By Milo Manara & Hugo Pratt, translated by Jeff Lisle (Catalan Communications)
Hugo Eugenio Pratt (June 15th 1927 – August 20th 1995) was one of the world’s paramount comics creators, and his inventions since ‘Ace of Spades’ (whilst still a student at the Venice Academy of Fine Arts) in 1945 were both many and varied. His most famous character, based in large part on his own exotic early life, is the mercurial soldier – perhaps sailor would be more accurate – of fortune, Corto Maltese.
After working in both Argentinean and English comics for years Pratt returned to Italy in the 1960s. In 1967 he produced a number of series for the monthly comic Sgt. Kirk. In addition to the Western lead character, he created a pirate strip Capitan Cormorand, the detective strip Lucky Star O’Hara, and a moody South Seas adventure called Una Ballata del Mare Salato (A Ballad of the Salty Sea). The magazine folded in 1970, but Pratt took one of Ballata’s characters to the French weekly, Pif, before eventually settling into the legendary Belgian comic Tintin. Corto Maltese proved as much a Wild Rover in reality as in his historic and eventful career.
However a storyteller of such vast capabilities as Pratt was ever-restless, and as well as writing and illustrating his own tales he has written for other giants of the industry. In 1983 he crafted a steamy tale of sexual tension and social prejudice set in the New England colonies in the days before the Salem Witch Trials.
Tutto ricominciò con un’estate Indiana (released and known as Indian Summer – although a more appropriate and illustrative translation would be “All things begin again with an Indian Summer”) was brought to stunning pictorial life by fellow Italian graphic raconteur Milo Manara.
Maurilio Manara (born September 12th 1945) is best known for his wry, controversial erotica – but that’s more an indicator of the English-speaking comics market than any artistic obsession; an intellectual, whimsical craftsman with a dazzling array of artistic skills ranging from architecture, product design, painting and of course an elegant, refined, clear-clean line style with pen and ink.
He studied painting and architecture before becoming a comic artist in 1969, beginning with the Fumetti Neri series Genius, worked on the magazine Terror and in 1971 began his erotic career illustrating Francisco Rubino’s Jolanda de Almaviva. In 1975 his first major work Lo Scimmiotto (‘The Ape’ – a reworking of the Chinese tales of the Monkey King) was released.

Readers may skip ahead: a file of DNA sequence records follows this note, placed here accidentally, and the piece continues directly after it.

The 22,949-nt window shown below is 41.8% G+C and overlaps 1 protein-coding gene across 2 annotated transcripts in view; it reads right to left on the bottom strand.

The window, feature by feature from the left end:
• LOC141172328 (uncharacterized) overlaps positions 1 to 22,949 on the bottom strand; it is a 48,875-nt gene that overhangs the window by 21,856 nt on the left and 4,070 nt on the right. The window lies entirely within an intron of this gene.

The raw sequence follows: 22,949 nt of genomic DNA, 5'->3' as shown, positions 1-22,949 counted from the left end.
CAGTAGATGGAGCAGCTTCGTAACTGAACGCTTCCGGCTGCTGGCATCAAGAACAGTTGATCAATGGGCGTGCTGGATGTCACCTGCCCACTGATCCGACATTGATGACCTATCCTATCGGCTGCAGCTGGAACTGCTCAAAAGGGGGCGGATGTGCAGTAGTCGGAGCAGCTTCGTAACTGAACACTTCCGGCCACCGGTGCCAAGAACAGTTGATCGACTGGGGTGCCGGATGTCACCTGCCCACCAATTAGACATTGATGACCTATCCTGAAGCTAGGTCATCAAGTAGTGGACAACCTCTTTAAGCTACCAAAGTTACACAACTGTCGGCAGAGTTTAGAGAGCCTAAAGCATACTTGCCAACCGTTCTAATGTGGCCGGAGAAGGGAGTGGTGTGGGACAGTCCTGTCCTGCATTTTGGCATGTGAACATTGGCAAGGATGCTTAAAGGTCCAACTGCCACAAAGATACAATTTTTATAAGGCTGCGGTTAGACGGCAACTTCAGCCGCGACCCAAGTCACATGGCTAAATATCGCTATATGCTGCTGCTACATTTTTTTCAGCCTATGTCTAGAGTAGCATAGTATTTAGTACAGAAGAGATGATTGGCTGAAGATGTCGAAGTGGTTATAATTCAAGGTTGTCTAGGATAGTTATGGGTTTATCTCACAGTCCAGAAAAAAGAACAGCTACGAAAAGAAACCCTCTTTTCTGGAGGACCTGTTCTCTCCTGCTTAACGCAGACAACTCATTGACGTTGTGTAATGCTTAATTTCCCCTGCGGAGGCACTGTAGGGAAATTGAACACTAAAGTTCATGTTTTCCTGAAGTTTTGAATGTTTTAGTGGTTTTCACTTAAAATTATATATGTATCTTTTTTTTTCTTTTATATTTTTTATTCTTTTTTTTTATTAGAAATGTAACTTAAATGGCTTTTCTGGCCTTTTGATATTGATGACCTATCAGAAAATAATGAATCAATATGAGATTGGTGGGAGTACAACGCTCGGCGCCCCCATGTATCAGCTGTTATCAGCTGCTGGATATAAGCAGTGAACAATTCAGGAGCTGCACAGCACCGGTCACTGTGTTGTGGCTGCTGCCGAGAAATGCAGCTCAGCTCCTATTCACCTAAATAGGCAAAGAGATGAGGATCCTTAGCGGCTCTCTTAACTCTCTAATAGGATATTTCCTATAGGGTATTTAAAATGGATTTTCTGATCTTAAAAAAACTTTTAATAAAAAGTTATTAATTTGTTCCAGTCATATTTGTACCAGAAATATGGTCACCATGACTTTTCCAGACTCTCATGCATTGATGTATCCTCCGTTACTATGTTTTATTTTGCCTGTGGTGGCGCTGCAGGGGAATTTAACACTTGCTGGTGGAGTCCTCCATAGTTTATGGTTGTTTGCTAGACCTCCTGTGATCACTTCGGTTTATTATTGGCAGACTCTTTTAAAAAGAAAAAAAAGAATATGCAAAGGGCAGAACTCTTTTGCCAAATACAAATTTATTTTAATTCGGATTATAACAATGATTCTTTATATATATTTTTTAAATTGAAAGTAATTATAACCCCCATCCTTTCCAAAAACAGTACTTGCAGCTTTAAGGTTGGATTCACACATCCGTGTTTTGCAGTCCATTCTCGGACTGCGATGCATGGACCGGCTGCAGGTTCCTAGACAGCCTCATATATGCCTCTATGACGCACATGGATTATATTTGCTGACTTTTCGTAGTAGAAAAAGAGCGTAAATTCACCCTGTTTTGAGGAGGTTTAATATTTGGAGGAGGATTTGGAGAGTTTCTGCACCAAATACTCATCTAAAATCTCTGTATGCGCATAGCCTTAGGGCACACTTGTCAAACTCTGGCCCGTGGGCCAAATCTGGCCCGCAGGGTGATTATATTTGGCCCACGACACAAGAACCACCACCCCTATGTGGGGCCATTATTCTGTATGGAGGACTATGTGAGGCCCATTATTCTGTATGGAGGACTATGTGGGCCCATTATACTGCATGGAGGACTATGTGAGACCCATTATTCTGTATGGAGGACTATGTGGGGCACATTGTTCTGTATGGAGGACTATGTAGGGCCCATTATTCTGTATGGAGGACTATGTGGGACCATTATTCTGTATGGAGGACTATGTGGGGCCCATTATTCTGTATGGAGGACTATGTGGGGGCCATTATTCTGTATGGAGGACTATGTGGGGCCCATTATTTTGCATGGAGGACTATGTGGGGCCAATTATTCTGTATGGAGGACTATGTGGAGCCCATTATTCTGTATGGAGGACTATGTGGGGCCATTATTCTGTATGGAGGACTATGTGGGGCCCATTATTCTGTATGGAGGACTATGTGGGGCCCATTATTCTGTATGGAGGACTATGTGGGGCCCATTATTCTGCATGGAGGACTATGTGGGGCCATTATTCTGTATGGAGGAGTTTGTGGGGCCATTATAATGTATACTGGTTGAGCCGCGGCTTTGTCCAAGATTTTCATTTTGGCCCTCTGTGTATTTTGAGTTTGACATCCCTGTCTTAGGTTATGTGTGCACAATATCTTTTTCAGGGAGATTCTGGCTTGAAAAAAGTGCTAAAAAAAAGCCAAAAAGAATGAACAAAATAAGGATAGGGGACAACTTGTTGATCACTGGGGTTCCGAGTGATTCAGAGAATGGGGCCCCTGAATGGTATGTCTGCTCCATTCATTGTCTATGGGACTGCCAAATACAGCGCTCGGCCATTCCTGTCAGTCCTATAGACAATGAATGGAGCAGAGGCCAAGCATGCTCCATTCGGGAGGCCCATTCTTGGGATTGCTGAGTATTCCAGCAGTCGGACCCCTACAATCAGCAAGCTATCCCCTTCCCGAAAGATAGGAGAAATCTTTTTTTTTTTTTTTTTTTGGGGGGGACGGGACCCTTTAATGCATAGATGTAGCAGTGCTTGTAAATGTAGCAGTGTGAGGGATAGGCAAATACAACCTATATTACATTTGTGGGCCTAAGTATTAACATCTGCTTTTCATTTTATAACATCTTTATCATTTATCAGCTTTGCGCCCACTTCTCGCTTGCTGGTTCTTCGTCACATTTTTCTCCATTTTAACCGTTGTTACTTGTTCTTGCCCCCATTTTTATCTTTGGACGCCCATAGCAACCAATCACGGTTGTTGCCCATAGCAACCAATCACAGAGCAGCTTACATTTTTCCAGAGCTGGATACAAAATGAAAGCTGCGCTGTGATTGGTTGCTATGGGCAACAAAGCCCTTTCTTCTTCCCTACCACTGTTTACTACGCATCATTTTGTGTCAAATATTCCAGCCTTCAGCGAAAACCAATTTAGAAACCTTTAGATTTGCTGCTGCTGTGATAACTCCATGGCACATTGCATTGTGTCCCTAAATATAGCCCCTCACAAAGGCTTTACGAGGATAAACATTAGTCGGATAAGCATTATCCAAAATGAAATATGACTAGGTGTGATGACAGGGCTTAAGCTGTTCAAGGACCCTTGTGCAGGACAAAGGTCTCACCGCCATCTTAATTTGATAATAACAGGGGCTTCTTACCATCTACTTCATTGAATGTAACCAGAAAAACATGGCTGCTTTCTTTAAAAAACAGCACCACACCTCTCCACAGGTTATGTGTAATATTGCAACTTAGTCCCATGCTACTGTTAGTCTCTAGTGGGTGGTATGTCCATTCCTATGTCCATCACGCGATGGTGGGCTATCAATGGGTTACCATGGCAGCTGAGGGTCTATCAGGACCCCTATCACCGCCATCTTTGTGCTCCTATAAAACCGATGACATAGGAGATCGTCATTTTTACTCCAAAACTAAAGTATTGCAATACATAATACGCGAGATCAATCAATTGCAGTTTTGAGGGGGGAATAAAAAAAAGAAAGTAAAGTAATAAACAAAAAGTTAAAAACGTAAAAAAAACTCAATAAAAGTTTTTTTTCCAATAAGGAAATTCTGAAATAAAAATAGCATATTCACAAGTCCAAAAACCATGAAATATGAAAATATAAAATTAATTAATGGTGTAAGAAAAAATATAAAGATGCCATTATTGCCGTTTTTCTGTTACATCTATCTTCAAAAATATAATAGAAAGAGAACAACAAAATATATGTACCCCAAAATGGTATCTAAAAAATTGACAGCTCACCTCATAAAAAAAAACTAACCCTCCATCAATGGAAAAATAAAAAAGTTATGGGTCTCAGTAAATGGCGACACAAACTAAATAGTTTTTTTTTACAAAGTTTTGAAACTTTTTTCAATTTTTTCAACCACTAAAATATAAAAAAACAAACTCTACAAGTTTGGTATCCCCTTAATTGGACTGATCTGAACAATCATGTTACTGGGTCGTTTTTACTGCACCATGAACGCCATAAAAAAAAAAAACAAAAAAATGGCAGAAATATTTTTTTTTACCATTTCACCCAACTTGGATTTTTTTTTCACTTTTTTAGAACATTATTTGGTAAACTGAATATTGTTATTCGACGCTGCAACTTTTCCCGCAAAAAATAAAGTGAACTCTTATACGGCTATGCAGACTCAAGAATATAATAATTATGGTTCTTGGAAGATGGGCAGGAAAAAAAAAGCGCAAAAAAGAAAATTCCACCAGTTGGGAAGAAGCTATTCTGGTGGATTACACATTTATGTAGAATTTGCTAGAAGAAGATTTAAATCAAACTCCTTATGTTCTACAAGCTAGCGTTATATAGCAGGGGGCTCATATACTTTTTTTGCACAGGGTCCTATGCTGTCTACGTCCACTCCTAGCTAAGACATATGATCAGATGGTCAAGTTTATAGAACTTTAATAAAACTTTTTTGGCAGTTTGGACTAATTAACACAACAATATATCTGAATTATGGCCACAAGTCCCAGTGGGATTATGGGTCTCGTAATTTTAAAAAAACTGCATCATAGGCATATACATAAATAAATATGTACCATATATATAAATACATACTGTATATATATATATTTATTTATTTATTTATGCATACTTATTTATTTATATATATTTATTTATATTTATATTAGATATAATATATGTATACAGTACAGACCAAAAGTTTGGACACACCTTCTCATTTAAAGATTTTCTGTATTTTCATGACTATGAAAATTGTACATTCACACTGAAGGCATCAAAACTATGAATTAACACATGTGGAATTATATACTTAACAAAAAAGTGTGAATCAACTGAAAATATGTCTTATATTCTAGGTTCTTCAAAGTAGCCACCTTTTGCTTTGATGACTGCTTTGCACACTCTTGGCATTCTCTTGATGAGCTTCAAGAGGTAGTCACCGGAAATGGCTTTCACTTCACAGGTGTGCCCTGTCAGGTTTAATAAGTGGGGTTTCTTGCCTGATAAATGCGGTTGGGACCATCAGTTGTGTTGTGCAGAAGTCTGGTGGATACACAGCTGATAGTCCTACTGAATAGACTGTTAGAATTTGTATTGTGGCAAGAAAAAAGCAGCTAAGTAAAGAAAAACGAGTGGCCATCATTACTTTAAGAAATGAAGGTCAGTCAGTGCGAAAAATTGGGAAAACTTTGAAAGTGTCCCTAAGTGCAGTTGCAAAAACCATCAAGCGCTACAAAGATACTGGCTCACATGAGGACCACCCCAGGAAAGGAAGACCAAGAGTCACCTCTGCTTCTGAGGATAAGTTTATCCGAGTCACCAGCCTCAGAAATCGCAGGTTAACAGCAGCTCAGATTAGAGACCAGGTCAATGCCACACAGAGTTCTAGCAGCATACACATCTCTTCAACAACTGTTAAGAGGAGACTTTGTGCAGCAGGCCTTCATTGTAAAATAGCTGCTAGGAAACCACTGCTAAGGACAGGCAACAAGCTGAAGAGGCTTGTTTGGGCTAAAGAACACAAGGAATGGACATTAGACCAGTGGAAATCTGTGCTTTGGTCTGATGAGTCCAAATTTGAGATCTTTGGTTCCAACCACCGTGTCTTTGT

By the end of the decade he was working for the Franco-Belgian markets where he is still regarded as a first-rank creator. It was while working for Charlie Mensuel, Pilote and L’Écho des savanes that he created his signature series HP and Giuseppe Bergman – which saw print in A Suivre. The “HP” of the title is his good friend Hugo Pratt…
New England in the 17th century: the Puritan village of New Canaan slowly grows in placid, if uneasy, co-existence with the natives who have fished and hunted these coastal regions for centuries. When young Shevah Black is raped by two young Indians, outcast Abner Lewis kills them both. Taking the “ruined” girl back to his mother’s cottage in the woods the girl meets the entire family – mother Abigail, siblings Jeremiah, Elijah and Phyllis – a whole brood of damned sinners banished by her uncle the Reverend Pilgrim Black.
The mother was once a servant in the Black household, but has lived in the woods for twenty years, ever since Pilgrim Black’s father raped her. When Abigail fell pregnant she was cast out for her sin. Her face bears a sinner’s brand. Aided by the Indians the mother built a cabin, and over the years had three further children. Her progeny are all wild creatures of nature; healthy, vital and with many close ties both to the natives (from choice) and the truly decadent Black family (by sordid, unwelcome history).
Now blood has spilled and passions are roused: none of those ties can prevent a bloodbath, and as the day progresses many dark secrets come to light as the intolerance, hypocrisy and raw, thwarted lust of the upstanding Christians leads to an inexorable clash with the Indians – by far the most sensible and decent individuals in the place – with the pitifully isolated, ostracized and alienated Lewis clan stuck in middle and betrayed by both…
Beautiful, disturbing and utterly compelling, this thoroughly adult examination of sexual tension, attitudinal eugenics and destructive, tragic love is played out against the seductive heat and primitive glories of a natural, plentiful paradise which only needs its residents to act more like beasts and less like humans to achieve a perfect tranquility. Sadly, every Eden has serpents and here there are three: religion, custom and pride…
Pratt’s passion for historical research is displayed by the graphic afterword in which he not only cites his extensive sources – including a link to Nathaniel Hawthorne’s classic novel The Scarlet Letter – but adds some fascinating insights and speculations on the fates of the survivors of New Canaan massacre…
Although there is a 1994 NBM edition readily available I’m reviewing from my 1986 Catalan copy principally because I own that one, but also because the Catalan copy has a magnificent four-page foldout watercolour cover (which I couldn’t fit onto my scanner no matter how I tried) and some pretty amazing sketches and watercolour studies gracing Javier Coma’s insightful introduction.
This is a classic tale of humanity frailty, haunting, dark and startlingly lovely. Whatever version you find, you must read this superb story.
© 1986 Milo Manara & Hugo Pratt. English language edition © 1986 Catalan Communications. All Rights Reserved.